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Orpheus Calcdonius, 1725, differs particularly in the chorus. The oldest verses to The blythsome bridal, or Kirk wad let me be are in Herd's Scots Songs, 1769, 114, and several songs in Ramsay's Miscellany are marked for the tune. The title Silly old man in Walsh's Caledonian Country Dances coincides with a song referred to in Cromek's Reliques, 2;), as part of an interlude performed in Nithsdale.
No. 271. O Logan, sweetly didst thou glide. Currie, Works, 1800, iv. J4. *Tune, Logan Water.' Thomson's Scotish Airs, 1801, 116. Two stanzas, of which the following is the first, is in Herd's Scottish Songs, 1776, ii. 2jo, and in the Merry Muses. It is not a plaintive song :—
' The Logan burn, the Logan braes, I help'd a bonie lass on wi' her claes, First wi' her stockings, and syne wi' her shoon, But she gied me the glaiks when a' was dune.'
A different song in Ramsay's Miscellany is marked for the tune. Several ballads to the tune Logan Water were popular in England in the seventeenth and eighteenth centuries. About 1675, a white letter ballad was printed for C. Bates and Jonah Deacon, entitled The Frolicsome wager, the first line of which is 'Behold what noise is this I hear, to the tune Logan Water' Also printed about the same time is a black letter broadside, containing two ballads, The Devonshire Damsels frollick and The Devonshire Boys Courage. The latter is ' To an excellent new tune call'd the Devonshire Boys Delight or the Liggan Waters, Sec' The popularity of the tune is .confirmed in another broadside of the seventeenth century entitled ' The bonny Scottish lad and the yielding Lass to an excellent new Tune much in request called Liggan Waters! One of the stanzas in dialogue form is here given as a specimen:—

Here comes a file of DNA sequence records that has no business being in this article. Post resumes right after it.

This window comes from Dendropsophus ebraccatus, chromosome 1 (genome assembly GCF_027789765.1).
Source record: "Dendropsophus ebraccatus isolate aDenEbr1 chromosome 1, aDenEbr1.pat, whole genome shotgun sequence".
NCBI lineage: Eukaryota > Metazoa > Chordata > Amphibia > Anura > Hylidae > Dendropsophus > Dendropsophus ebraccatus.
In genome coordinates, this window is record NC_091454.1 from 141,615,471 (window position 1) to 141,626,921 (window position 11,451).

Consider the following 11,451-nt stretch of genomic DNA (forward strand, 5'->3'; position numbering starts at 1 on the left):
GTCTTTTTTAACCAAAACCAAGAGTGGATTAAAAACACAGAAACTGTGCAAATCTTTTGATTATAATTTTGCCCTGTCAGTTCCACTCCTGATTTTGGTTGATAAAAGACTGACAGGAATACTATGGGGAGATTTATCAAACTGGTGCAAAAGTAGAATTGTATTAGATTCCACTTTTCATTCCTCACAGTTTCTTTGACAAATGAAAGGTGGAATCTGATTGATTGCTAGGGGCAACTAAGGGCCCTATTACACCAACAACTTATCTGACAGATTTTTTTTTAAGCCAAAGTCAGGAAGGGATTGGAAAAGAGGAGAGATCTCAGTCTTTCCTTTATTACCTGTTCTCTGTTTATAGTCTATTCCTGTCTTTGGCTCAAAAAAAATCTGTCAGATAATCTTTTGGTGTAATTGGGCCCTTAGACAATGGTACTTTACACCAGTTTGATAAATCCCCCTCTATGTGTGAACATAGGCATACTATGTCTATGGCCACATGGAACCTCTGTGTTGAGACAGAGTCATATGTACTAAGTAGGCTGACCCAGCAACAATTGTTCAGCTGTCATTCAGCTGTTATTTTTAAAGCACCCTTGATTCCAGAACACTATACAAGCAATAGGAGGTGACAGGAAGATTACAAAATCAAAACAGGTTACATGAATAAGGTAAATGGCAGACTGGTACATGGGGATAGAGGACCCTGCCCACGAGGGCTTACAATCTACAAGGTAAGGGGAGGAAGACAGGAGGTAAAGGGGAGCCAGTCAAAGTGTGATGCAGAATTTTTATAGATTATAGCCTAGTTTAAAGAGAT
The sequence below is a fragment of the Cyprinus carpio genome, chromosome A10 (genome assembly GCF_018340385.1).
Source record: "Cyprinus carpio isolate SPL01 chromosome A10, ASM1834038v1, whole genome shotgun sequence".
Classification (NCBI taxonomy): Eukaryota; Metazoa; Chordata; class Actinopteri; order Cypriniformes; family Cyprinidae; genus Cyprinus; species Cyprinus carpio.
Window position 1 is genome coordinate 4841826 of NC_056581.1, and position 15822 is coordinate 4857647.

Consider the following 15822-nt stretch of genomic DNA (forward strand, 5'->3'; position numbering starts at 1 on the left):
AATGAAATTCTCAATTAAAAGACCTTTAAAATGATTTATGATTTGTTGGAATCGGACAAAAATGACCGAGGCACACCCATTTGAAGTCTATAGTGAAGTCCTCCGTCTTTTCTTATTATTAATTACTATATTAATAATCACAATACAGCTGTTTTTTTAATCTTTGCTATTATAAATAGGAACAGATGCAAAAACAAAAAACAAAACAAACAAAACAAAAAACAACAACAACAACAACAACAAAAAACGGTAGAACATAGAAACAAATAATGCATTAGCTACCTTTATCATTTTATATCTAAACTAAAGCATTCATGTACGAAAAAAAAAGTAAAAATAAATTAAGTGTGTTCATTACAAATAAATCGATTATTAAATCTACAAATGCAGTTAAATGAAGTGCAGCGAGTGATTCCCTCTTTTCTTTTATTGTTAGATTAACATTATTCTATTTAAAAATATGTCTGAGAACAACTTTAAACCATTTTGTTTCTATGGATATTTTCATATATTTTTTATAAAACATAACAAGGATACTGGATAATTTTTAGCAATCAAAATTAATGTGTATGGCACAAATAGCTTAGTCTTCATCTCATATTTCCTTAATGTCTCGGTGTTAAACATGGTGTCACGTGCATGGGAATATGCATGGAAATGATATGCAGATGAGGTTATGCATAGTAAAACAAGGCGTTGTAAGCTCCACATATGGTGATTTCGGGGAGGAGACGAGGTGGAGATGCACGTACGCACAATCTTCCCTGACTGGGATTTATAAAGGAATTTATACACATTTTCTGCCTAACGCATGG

' Bonny lass, I love thee well,' ' Bonny lad, I love thee better.'
' Wilt thou pull off thy hose and shoon And wend with me to Liggan Water?'
This evidently is connected with the verse previously quoted. The author of The Seasons wrote a song for the tune which is in the Orpheus Caledonius, 1733; lastly, about the year 1781, John Mayne, the author of The Siller Gun, wrote By Logan's Streams that rin sae deep, &c, often sung publicly in London about the end of eighteenth century. Burns incorrectly thought that this latter was old, and incorporated two lines of it in his own song which he forwarded in a letter dated June 25, 1793, to Thomson, who thanked him for it, but, being a government official and not likely to interfere in politics, handed it to Currie.
The tune Logan Water is in Ramsay's Musick, c. 1726 ; Orpheus Caledonius, !733, No. -2J; McGibbon's Scots Tunes, 1742, _j_r; Caledonian Pocket Companion, 1753, v. 18; Scots Musical Museum, 1787, No. 42; Ritson's Scotish Songs, 1794>i-J7i and in many other collections. A very emasculated set of the tune entitled The Logan water is so deep in the opera Flora, 1729, contains only four lines of music.
Wo. 272. Farewell, thou fair day. Scots Musical Museum, 1792, No. j8j, entitled Oran an Aoig or The Song of Death; Thomson's Scotish Airs, 1799, 76, with a wrong tune. ' The circumstance that gave rise to the verses was—looking over with a musical friend McDonald's Collection of Highland Airs (1784), I was struck with one, an Isle of Skye tune, entitled Oran an Aoig, or The Song of Death, to the measure of which I have adapted my verses.'—Letter to Mrs. Dunlop, undated (May, 1791). The short prefatory note usually printed with the song is an interpolation for which there is no authority.